Bryony Cole talks Future of Sex & Femtech at Login 2018
Bryony Cole talks the Future of Sex with her clarion call for outspoken freedom around open + positive sexuality, education and expression.
Future + FemTech + Sex + VR + AI + Society + Ethics + Technology
TRANSIT LOUNGE RADIO @ LOGIN 2018
Founder at Future of Sex
Bryony is a founder Future of Sex, a research and media lab focused on the intersection of sexuality and technology. The company was awarded a place in the Google-Walkely Media Incubator and Cole continues to attract global attention for her work empowering women through media creation and organising global hackathons. Bryony, an international speaker, published writer and producer, has been featured in Wired, TechCrunch, The New York Times, Playboy, Mashable, Motherboard, ABC, Financial Review, Brides, Glamour and many other global media.
BC: My company futureofsex.org explores the intersection between sexuality and technology, or sextech. We do a lot of research into all the new products and services coming out, whether thats robotics, to VR sex education to health and education services on digital platforms. We also run global hackathons where we encourage everyone to come along and hack for a weekend, and develop their own product or service or business around some sort of challenge in sex.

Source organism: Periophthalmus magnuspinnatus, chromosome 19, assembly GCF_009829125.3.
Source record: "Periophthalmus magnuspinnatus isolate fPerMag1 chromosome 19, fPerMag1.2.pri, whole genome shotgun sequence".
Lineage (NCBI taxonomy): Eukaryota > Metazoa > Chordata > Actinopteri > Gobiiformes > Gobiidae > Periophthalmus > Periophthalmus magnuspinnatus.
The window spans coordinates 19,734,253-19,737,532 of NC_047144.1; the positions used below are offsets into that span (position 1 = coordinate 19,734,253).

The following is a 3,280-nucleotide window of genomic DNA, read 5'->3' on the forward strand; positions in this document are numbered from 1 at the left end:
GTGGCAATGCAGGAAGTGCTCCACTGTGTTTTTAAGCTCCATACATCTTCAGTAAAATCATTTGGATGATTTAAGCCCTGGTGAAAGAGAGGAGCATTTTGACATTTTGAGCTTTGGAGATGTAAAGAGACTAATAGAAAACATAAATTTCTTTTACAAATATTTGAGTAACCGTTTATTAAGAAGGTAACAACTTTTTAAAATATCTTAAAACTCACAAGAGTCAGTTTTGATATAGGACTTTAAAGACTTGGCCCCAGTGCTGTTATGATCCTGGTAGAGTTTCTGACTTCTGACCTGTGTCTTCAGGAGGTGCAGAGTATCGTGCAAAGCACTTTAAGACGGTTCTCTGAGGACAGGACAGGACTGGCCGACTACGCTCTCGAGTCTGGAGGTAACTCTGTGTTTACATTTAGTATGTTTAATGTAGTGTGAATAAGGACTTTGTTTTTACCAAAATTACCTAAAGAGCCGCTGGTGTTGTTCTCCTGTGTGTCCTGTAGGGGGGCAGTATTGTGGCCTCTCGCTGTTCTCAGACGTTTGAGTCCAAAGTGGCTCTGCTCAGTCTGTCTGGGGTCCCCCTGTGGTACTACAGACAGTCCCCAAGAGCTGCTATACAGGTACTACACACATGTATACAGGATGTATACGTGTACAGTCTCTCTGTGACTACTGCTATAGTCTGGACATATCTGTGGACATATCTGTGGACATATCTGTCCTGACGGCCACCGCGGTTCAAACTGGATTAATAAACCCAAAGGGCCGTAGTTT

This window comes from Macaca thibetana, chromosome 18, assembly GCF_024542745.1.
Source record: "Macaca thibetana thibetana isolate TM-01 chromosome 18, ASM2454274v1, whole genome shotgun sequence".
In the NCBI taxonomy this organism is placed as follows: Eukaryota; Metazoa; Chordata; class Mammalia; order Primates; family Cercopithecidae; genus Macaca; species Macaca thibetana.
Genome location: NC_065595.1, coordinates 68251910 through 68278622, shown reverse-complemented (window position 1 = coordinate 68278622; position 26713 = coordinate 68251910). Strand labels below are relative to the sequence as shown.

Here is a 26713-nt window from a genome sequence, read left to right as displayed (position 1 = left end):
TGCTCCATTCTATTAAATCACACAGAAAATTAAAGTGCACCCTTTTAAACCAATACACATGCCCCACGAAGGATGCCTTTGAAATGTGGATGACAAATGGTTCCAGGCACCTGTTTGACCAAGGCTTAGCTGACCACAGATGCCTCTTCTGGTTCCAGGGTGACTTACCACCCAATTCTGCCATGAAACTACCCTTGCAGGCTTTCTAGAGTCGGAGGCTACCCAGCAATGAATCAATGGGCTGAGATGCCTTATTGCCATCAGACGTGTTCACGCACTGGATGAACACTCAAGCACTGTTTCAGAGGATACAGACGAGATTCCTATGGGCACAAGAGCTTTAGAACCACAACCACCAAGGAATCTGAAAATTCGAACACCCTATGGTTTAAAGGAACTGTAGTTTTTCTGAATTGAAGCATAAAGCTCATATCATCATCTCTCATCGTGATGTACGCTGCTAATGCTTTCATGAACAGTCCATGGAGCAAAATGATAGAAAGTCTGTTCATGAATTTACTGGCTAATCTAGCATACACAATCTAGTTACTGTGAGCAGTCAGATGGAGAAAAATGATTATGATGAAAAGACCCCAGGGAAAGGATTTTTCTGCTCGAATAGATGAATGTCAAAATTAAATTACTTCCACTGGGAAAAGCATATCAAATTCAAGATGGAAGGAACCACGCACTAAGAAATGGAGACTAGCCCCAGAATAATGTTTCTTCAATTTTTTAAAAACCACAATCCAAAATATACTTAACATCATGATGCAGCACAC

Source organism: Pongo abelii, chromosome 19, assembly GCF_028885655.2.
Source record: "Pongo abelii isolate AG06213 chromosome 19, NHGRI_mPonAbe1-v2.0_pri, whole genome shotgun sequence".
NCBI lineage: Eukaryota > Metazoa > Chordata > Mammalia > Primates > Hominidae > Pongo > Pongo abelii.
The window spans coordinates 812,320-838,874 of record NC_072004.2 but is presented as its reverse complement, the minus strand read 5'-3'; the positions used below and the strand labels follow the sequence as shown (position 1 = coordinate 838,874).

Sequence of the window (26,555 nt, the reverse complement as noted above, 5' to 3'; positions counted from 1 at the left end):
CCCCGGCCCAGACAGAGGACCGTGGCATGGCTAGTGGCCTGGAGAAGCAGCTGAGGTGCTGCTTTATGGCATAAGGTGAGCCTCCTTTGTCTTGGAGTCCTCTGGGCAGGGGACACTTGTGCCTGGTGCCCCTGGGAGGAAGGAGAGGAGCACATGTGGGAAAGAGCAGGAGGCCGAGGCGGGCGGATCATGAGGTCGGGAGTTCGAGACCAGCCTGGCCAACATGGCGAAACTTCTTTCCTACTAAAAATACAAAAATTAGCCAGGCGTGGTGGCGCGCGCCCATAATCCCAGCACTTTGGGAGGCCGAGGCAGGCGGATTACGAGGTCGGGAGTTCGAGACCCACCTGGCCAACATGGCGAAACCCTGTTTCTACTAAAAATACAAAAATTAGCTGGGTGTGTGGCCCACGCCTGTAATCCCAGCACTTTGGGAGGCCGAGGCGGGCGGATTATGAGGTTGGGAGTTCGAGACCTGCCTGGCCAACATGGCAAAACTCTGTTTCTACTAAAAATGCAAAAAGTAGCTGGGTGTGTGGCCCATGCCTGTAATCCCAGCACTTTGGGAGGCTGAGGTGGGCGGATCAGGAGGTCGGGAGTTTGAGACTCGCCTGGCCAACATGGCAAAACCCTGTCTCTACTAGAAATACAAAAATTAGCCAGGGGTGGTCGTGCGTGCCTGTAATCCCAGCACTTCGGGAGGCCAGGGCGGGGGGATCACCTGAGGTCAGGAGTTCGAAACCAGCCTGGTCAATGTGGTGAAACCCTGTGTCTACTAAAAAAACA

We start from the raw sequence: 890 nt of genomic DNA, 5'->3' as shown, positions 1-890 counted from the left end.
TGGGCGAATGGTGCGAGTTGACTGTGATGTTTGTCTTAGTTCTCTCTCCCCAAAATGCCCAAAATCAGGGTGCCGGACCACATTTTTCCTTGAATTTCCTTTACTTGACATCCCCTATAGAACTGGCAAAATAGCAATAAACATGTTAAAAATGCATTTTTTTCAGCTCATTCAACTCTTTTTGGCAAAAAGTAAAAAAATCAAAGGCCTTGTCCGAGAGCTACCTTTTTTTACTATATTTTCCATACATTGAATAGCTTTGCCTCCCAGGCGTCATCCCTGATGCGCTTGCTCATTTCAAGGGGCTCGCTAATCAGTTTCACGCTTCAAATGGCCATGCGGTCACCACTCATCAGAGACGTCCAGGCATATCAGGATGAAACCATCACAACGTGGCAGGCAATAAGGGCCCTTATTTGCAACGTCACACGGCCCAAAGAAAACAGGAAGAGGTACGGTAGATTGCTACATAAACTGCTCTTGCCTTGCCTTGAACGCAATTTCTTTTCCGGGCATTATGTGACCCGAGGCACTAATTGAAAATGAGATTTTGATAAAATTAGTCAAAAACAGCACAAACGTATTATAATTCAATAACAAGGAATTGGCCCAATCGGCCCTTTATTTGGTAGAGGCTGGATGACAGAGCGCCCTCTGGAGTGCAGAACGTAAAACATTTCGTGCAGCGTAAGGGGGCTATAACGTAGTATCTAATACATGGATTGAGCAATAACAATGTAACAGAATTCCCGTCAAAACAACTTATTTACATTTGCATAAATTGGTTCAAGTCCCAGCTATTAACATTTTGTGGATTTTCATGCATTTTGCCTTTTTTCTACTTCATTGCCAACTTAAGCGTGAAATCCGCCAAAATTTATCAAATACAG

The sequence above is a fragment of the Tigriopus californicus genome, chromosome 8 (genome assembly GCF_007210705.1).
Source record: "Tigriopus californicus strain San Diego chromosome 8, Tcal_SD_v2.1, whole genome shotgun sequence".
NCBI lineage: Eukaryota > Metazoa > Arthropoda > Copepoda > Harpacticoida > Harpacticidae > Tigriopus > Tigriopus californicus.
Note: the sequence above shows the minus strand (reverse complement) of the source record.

It’s open to everyone, we do one every 3 months in a different city, the next one is in New York in August and then we’ll be in Europe at the end of the year. We’ve had specific challenges around providing people with disabilities some form of sexual expression. These are people who are often seen as invisible, who don’t have access to sex education.
One of the teams in Singapore developed a sex education program for people who are either blind or deaf, and they’re are able to play this game and learn all about intimacy whether through voice activation or be read online on a screen. How can we provide this for everyone, not just your everyday person, but aging population, people with disabilities, people in rural populations that don’t usually have access to proper sex education and sexual health resources, and how technology can change that.. And then you’ve got all the fun stuff for enhancing that which is sex toys, adult entertainment, and even robotics which is what we’re here at LOGIN today, discussing.
JR: How do you know that the robot’s consented, how do you know that the robot has consented? Is it informed, enthusiastic consent?
BC: Now we’re crossing this grey area, from it just being a technology like a sex toy or a sex doll, to this technology that can talk to you, recite you poetry, remember your pizza order. There’s a very big question mark over whether sex robots will have rights, or if it’s a system like a voice activated Alexa that you’ve bought and lives in your home and you have ownership over. We all dream it’s going to be this Westworld, with sentient beings, but we’re not quite there yet, it’s still pretty clunky and it’s still rote learning. But the projection onto the future is huge, you’ll see lots of news about sex workers rights, if robots are considered sex workers what does that mean? And the brothels that are opening up in Spain and across Europe, how do you even begin to negotiate consent with technology? I don’t have a specific answer for you as we’re continuing to do the research.